This is the last of the series on competitive bidding. There were two different cuebids in last week’s column. One showed support of partner’s suit with values and the other showed control and slam interest. This week, the cuebid asks partner for a stopper. This is called the Western Cuebid. The Eastern Cuebid is the opposite and shows a stopper, but a bid of No Trump does the same thing so Western Cuebid is more useful.
Even if one does not play the Western Cuebid, a cuebid, at the very least, is forcing and asks partner to say something more.
The bidding: West, with 13 points and at least five Hearts, opens One Heart. North looks at his hand, and he does not simply see 18 points. He sees nine tricks which is sufficient for Three No Trump if partner can stop a run of Hearts.
Furthermore, partner needs to declare the contract so the lead comes up to him and not through him.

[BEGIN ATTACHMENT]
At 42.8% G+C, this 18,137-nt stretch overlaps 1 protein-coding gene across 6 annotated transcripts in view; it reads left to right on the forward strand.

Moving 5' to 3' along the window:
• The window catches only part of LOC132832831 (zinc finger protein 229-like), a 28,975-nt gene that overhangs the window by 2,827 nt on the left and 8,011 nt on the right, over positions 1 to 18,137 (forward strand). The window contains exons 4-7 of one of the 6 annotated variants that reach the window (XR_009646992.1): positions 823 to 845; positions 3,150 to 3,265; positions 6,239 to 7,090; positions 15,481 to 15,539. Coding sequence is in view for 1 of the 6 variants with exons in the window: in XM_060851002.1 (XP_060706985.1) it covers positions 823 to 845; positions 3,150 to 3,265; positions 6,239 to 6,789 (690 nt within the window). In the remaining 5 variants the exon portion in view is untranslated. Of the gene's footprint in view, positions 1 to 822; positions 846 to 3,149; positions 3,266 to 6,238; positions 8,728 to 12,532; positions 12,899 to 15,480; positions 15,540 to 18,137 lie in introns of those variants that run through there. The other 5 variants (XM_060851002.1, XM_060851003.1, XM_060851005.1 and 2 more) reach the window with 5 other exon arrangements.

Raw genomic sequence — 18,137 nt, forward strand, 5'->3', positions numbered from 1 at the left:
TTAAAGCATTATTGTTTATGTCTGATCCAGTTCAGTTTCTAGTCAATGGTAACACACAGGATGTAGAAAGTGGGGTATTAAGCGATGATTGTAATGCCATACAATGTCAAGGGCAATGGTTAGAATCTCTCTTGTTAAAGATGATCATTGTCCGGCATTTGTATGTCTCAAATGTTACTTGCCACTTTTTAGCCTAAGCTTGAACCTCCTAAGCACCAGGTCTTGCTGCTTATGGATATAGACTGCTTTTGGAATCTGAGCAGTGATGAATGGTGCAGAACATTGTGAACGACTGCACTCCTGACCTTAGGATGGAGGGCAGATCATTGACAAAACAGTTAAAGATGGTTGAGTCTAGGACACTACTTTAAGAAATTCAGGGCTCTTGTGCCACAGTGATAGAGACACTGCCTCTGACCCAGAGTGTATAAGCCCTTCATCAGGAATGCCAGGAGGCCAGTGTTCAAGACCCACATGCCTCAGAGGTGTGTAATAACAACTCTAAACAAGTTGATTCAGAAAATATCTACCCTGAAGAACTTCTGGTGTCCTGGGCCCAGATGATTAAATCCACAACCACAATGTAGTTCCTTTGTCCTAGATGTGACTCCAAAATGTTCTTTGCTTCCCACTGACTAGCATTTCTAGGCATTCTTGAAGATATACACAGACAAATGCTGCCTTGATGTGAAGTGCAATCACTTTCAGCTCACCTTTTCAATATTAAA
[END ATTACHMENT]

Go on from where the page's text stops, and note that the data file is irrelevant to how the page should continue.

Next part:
If North bid Two Hearts that would show five Spades and five of another suit. However, North bids Three Hearts asking partner for a stopper. Partner has one and bids Three No Trump. If he did not have a stopper, he would have bid Three Spades or Four Clubs and partner would have corrected to his long minor.
The Play: West knows where the King of Hearts is, declarer has it. He also suspects North must have a running minor, Clubs. Partner unlikely has an entry in diamonds so he leads a suit in which he has nothing with the hope partner does. He leads the Spade Two with the hope declarer will think he is underleading an honour.
Declarer wins the Ace and cashes his nine tricks making Three No Trump. If declarer was foolhardy to try the Spade finesse, East will lead the Eight of Hearts and when he keeps the lead, he leads the 4. West will take six tricks in addition to the King of Spades for down three.
If West leads the Ace or Queen of Hearts, declarer will make an over-trick.
Note: There are many examples of Western Cuebid, but One of a minor followed by Three or Four of the same minor is not Western Cuebid, but is a minor pre-empt. This example works only for either major. Someone might pre-empt in a minor when the Right Hand Opponent could only have three but nobody would pre-empt if that opponent was guaranteed to have five as is the case for a major.